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Unfinished record drawing for a four-poster bed for the yellow taffeta bedchamber, 1779, as executed (1)


The yellow taffeta bedchamber is located on the bedroom storey of the house, in the north range, and adjacent to the great staircase to the east.

This is one of very few rooms worked on by Adam for which he designed furniture, but was otherwise uninvolved in the interior decoration. This happened elsewhere at Osterley, in the gallery, and the breakfast room.

The bed for the yellow taffeta bedchamber was executed in gilt wood and satinwood in accordance with Adam's design, and lined with white silk. It survives in situ. A pier glass and a frame for a Chinese painting on glass (now in the breakfast room) were also designed for this room, and both can be attributed to Adam on stylistic grounds, although there are no extant drawings.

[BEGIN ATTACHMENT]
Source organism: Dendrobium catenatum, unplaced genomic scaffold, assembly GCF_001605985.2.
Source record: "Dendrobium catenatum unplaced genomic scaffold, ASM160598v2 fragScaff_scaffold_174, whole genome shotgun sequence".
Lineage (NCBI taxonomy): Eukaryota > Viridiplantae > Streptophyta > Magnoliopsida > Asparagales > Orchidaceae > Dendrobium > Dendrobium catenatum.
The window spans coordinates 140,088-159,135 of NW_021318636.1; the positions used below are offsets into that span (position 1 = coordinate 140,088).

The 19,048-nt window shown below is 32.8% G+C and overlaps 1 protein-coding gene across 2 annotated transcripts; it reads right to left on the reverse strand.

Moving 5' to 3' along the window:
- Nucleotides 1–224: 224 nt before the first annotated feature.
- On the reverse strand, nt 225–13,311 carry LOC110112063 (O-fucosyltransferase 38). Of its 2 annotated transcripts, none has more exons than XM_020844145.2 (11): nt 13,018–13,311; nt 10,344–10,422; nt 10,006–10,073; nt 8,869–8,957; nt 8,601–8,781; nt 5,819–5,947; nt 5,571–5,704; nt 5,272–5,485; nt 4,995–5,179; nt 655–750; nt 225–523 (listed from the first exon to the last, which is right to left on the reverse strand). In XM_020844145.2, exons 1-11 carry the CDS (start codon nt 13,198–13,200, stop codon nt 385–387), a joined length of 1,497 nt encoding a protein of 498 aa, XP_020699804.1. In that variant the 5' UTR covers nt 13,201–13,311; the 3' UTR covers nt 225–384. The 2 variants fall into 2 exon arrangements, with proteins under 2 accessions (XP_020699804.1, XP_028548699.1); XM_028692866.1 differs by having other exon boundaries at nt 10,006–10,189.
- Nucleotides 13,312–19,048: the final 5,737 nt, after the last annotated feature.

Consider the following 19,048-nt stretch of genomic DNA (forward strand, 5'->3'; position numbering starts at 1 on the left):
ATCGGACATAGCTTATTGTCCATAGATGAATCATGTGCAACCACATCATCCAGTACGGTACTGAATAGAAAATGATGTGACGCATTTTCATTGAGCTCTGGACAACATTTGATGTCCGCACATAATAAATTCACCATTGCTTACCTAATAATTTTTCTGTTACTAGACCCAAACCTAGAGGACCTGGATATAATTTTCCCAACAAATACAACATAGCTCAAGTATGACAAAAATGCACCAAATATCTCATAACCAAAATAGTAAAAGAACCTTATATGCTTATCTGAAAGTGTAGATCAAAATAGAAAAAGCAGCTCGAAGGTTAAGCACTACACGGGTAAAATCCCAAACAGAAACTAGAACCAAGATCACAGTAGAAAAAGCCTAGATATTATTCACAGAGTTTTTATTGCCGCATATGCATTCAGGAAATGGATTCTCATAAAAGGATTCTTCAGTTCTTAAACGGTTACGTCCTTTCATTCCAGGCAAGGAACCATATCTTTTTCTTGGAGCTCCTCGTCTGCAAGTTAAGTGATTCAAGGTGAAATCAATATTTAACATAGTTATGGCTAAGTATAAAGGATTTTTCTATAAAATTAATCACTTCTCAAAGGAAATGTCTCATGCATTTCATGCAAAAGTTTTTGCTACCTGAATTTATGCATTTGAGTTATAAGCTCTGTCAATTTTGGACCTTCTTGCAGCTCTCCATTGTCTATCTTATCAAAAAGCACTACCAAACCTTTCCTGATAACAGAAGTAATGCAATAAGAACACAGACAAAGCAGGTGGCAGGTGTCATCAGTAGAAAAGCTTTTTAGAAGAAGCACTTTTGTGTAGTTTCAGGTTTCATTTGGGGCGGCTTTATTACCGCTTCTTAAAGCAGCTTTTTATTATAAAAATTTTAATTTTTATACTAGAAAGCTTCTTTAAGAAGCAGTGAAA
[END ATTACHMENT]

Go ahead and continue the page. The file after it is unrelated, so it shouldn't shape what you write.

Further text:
Digitisation of the Drawings Collection has been made possible through the generosity of the Leon Levy Foundation

If you have any further information about this object, please contact us: drawings@soane.org.uk

Sir John Soane's collection includes some 30,000 architectural, design and topographical drawings which is a very important resource for scholars worldwide. His was the first architect’s collection to attempt to preserve the best in design for the architectural profession in the future, and it did so by assembling as exemplars surviving drawings by great Renaissance masters and by the leading architects in Britain in the 17th and 18th centuries and his near contemporaries such as Sir William Chambers, Robert Adam and George Dance the Younger. These drawings sit side by side with 9,000 drawings in Soane’s own hand or those of the pupils in his office, covering his early work as a student, his time in Italy and the drawings produced in the course of his architectural practice from 1780 until the 1830s.

Browse (via the vertical menu to the left) and search results for Drawings include a mixture of Concise catalogue records – drawn from an outline list of the collection – and fuller records where drawings have been catalogued in more detail (an ongoing process).